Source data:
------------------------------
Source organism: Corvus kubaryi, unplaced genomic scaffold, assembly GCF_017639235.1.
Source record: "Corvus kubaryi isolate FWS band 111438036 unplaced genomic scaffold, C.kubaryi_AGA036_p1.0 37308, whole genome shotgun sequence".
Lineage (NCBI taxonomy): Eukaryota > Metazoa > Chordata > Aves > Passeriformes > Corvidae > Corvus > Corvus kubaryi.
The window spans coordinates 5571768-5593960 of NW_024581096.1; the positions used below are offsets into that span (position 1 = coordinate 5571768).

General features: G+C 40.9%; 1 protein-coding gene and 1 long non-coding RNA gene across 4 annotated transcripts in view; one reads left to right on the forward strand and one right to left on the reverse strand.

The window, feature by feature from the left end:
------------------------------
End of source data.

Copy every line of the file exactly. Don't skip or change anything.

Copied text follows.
Source organism: Corvus kubaryi, unplaced genomic scaffold, assembly GCF_017639235.1.
Source record: "Corvus kubaryi isolate FWS band 111438036 unplaced genomic scaffold, C.kubaryi_AGA036_p1.0 37308, whole genome shotgun sequence".
Lineage (NCBI taxonomy): Eukaryota > Metazoa > Chordata > Aves > Passeriformes > Corvidae > Corvus > Corvus kubaryi.
The window spans coordinates 5571768-5593960 of NW_024581096.1; the positions used below are offsets into that span (position 1 = coordinate 5571768).

General features: G+C 40.9%; 1 protein-coding gene and 1 long non-coding RNA gene across 4 annotated transcripts in view; one reads left to right on the forward strand and one right to left on the reverse strand.

The window, feature by feature from the left end: